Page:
- Avoid components, vias, and traces in the bend areas.
- Use teardrop pads at junction of rigid and flex to avoid stress cracks.
- Design stackup for balance, controlled impedance, and adhesion.
- Analyze dynamic, static, and shock and vibration loads on the flex circuits.
- Use guidelines specific to your PCB manufacturer’s process capabilities.
Careful thermal and mechanical modeling is advised to assess reliability over the life of the product.
Manufacturing and Assembly
Rigid flex PCBs require specialized fabrication processes:
- Photolithography process must align layers across rigid and flex sections.
- Etching processes require special fixturing for dealing with the mixture of rigid and flexible materials.
- Laser direct imaging is now commonly used for improved alignment and feature control.
- Lamination process requires accurate heating, pressure and flatness across dissimilar materials.
- Automated optical inspection (AOI) systems are critical for process control over rigid and flex regions.
- Special fixtures are needed for PCB routing, with variable depth for cutting rigid and flex zones.
- Board assembly may require creative solutions to adapt to the folded 3D shape.
Several quality tests are essential to ensure reliability:
- Visual inspection of conductor alignment between rigid and flex layers
- Cross sectional analysis to verify layer alignment and bonding
- Automated inspection of minimum line/space dimensions
- Flex fold and dynamic fatigue testing via repeated bending
- Environmental stress testing for thermal shock, moisture resistance etc.
- Detailed functional testing in application conditions
- Analysis of failed boards for root cause investigation
Some emerging trends that will shape rigid flex PCB technology include:
- Narrowing interconnects below 100 microns to increase flex circuit density
- Expanding adoption of rigid-flex in automotive and medical applications
- Use of flexible hybrid electronics which combine ICs in flexible circuits
- Incorporating printed electronics technologies like inkjet and aerosol printing
- Shift to lower-cost laser direct imaging from older photolithography processes
- Increased simulation and modeling to optimize designs and reliability
- Additive manufacturing and metal 3D printing for flexible circuit fabrication
Rigid flex PCB technology enables the integration of multiple PCB assemblies into more compact, lightweight and reliable electronic products. With their inherent flexibility and adaptability, rigid-flex PCBs will continue to see strong adoption across a wide range of industries and applications that demand miniaturization, performance and robustness. Continued improvements in design tools, manufacturing capabilities and materials science will open up new possibilities for product development with this unique circuit integration platform.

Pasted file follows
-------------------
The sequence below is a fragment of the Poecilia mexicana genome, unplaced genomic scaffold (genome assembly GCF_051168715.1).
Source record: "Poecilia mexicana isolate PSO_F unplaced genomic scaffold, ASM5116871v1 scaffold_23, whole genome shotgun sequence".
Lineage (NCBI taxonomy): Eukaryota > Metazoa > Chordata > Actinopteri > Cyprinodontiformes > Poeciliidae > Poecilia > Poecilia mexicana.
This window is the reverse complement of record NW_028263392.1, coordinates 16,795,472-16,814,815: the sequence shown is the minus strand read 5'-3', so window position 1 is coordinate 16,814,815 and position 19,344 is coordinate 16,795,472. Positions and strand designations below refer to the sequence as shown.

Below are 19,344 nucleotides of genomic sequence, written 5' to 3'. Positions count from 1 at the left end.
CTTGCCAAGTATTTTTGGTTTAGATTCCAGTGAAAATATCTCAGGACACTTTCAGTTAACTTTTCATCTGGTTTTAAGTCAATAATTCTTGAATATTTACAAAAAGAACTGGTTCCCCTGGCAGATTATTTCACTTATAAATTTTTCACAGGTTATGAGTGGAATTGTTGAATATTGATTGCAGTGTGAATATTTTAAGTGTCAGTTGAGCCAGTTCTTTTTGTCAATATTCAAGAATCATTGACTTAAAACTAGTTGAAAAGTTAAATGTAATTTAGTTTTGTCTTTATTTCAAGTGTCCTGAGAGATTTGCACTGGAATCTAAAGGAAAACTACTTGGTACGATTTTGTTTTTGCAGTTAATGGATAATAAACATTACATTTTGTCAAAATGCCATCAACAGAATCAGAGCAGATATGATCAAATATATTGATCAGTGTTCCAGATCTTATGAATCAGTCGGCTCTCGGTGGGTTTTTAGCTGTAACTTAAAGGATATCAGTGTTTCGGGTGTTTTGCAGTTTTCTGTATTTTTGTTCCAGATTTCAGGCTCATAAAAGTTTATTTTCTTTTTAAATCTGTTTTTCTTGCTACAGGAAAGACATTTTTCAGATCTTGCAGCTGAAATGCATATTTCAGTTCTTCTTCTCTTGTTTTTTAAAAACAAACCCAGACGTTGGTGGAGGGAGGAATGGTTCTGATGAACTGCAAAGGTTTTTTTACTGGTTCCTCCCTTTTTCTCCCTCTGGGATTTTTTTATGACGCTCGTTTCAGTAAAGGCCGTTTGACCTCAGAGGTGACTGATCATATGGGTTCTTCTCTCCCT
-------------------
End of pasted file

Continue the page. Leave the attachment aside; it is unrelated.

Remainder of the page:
Frequently Asked Questions
Q: What are some typical capabilities of rigid flex PCB manufacturers?
A: Typical capabilities include:
- Rigid board thickness from 0.4mm to 3.2mm
- Flex layer thickness down to 12 microns
- Line width/spacing down to 100/100 micron (4/4 mil)
- Layer counts up to 30+
- Flex-to-rigid ratio from 100% flex to 100% rigid
- Quick-turn prototyping in 5 days
- Small to medium production volumes (e.g. 10 boards to 10,000 boards)
Q: What types of materials are commonly used?
A: Common materials include:
- Rigid sections: FR-4, high Tg FR-4, halogen-free FR-4, ceramic-filled PTFE
- Flexible substrates: Polyimide (Kapton), adhesive-coated polyimide, LCP, PEN, PET
- Bonding adhesives: acrylic, modified acrylic, nitrile phenolic
- Cover layers: Polyimide, PET, acrylic
Q: Can components be assembled on both rigid and flex sections?
A: Typically components are only assembled on rigid portions of the PCB. The flexible areas are usually limited to traces and pads only. Discrete components can fracture or detach during flexing.
Q: What are some key inspection criteria for acceptability?
A: Key inspection criteria:
- Trace integrity and no signs of cracking
- No delamination between bonded layers
- No measling, crazing, blistering of dielectric
- No significant smear, bulge, or wrinkles
- No shorts, opens, impedance mismatches
- Pass electrical testing and functional eval
Q: How are rigid flex PCBs typically tested?
A: Typical tests performed:
- Visual inspection at all stages of fabrication
- IPC Class 2 and 3 requirements for trace/space
- Cross-section analysis
- Netlist testing for connectivity
- Impedance, insertion loss, VSWR for controlled impedance traces
- HASS, temperature cycling, vibration testing
- Static and dynamic flexure testing
- Functional testing in operation conditions
- Rigid flex PCBs integrate rigid boards and flexible circuits into a single assembly.
- Widely used in consumer electronics, automotive, aerospace, medical and instrumentation fields.
- Combines 3D layout and folding with flexible signal routing.
- Key benefits are compact size, improved reliability, design freedom.
- Requires careful design to avoid component placement in flex areas.
- Manufacturing processes must align layers across mixed materials.
- Quality control essential via inspections, testing, reliability studies.
- Continued improvements in technology opening up new applications.